The Channel

ITEXPO Panel Explores the Value of Channel Certification Programs

By Paula Bernier, Executive Editor, TMC  |  April 25, 2012

This article originally appeared in the April 2012 issue of INTERNET TELEPHONY magazine.

Offering certification to the channel can result in significant returns for service providers and those who sell their solutions, but the value of such initiatives drops significantly when provided for free. Those were among the key takeaways of a panel called  “Educating the Channel with Industry Standard Certifications,” which was moderated by Peter Radizeski of RAD-INFO Inc., at the most recent ITEXPO East.

Panelist Louis Hayner, WVT Communications Group and its wholly owned subsidiaries, Alteva (News - Alert) and USA Datanet, said that the value in certification is a better educated channel, an elevated customer experience, and, thus higher margins. Panelist Jim Riley of business hosting provider Apptix (News - Alert), added that certification is a win-win for both vendors and the individuals who sell their solutions.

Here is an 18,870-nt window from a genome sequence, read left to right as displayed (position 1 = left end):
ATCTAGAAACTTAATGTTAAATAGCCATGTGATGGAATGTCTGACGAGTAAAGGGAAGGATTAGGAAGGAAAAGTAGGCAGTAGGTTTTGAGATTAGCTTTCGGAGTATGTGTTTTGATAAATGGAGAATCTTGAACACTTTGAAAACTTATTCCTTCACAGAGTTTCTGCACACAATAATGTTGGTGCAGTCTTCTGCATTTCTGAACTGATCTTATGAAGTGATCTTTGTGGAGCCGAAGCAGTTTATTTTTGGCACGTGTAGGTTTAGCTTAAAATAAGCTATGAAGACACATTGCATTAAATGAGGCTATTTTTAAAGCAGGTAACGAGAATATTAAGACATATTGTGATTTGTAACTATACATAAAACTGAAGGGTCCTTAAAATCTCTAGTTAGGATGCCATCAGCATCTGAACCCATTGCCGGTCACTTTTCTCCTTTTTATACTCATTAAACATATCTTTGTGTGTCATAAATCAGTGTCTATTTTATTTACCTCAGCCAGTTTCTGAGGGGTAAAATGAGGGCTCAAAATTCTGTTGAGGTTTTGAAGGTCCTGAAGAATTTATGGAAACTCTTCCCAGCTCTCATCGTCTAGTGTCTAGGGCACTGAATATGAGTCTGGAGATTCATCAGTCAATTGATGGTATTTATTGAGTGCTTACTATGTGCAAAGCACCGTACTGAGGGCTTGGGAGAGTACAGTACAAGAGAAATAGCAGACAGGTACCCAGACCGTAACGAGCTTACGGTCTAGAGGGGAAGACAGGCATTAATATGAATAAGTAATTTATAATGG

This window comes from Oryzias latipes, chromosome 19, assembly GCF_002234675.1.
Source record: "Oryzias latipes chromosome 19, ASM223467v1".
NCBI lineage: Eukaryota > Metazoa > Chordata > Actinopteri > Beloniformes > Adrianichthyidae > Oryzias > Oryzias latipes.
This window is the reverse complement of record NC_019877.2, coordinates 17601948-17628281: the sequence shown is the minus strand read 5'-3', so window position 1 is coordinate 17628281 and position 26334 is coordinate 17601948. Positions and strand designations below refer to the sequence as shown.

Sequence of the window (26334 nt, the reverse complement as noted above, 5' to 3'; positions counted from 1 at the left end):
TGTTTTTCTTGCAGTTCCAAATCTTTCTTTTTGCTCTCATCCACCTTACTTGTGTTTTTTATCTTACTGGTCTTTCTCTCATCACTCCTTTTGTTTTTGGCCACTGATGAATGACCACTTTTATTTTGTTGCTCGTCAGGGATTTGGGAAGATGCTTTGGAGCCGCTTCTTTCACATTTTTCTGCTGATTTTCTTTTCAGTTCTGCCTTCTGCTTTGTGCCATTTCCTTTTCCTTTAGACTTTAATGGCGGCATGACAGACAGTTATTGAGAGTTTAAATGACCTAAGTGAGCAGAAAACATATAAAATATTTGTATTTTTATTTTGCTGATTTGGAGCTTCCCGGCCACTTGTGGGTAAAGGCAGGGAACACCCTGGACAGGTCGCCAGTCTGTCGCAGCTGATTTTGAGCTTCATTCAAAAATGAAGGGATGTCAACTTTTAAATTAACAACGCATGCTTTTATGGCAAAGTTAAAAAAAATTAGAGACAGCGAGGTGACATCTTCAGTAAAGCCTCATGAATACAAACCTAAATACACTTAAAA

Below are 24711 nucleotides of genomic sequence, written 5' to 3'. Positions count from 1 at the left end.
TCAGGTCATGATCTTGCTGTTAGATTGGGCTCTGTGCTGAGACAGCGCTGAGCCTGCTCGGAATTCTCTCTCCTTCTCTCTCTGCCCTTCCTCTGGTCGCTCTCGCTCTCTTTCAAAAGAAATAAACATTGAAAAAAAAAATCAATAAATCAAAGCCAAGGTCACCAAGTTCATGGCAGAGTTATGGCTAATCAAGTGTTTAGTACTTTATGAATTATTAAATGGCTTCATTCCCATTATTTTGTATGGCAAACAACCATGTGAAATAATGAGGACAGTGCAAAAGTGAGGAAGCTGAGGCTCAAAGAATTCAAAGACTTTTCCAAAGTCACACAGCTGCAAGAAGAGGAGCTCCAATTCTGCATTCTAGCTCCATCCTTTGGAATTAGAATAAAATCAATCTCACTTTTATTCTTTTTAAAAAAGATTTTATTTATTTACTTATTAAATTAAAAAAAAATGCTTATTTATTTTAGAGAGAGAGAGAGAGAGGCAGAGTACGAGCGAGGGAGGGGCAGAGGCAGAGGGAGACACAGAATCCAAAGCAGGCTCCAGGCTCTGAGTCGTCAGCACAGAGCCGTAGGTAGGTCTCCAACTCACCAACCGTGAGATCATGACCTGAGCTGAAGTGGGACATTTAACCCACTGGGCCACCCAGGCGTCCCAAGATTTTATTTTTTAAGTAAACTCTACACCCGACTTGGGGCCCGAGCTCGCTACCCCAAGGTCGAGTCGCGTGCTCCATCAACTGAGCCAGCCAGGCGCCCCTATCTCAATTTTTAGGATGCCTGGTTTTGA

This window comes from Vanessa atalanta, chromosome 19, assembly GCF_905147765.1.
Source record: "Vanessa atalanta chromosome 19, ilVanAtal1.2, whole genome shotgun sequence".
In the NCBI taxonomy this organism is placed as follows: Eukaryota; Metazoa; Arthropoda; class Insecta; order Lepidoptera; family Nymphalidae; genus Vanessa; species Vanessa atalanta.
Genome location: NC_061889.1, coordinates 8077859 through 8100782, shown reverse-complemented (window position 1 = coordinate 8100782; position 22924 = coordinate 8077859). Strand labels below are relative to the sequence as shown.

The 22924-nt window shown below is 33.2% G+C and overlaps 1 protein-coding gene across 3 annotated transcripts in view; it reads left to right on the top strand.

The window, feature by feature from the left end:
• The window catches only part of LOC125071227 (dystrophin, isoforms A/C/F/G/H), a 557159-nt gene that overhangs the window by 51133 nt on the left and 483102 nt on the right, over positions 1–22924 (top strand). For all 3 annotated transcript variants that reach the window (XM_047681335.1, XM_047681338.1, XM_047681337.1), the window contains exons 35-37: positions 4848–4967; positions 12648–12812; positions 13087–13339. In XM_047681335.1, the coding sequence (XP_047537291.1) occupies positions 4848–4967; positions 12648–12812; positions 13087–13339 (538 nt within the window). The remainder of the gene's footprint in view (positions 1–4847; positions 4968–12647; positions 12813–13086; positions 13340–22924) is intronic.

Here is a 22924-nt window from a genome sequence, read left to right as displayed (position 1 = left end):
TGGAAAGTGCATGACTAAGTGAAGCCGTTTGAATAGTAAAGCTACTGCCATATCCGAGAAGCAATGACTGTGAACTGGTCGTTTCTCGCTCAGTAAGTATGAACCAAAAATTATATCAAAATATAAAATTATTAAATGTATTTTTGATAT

Hayner said his company’s UC certification program offers instruction on value-based selling, a historical perspective on the technology, and the value proposition of the company’s specific products. That’s important, he said, because the industry needs to move to higher margin, more sticky services, so certification is a means to educate sales people that pushing cost savings is not enough.

Riley added that certification initially is just about competency, so all sales people have at least a base level of knowledge. But over time certification can help sales people to become subject-matter experts. Certification programs also can enable companies to deliver consistency in how they present their services.

Hayner says his company’s certification program has been so useful that his only regret is that it didn’t start it up earlier. The company offers the program at shows such as ITEXPO (News - Alert), does quarterly training, and is considering doing more remote training.

He went on to add that once the company started charging for the program, attendance increased.

Sometimes “if it has no cost, it has no value,” he added.

Riley chimed in: “Do you want to be in a room full of people who are there because they had nothing else to do that day, or do you want to be with people” who are there because they are trying to advance their careers?

Edited by Jennifer Russell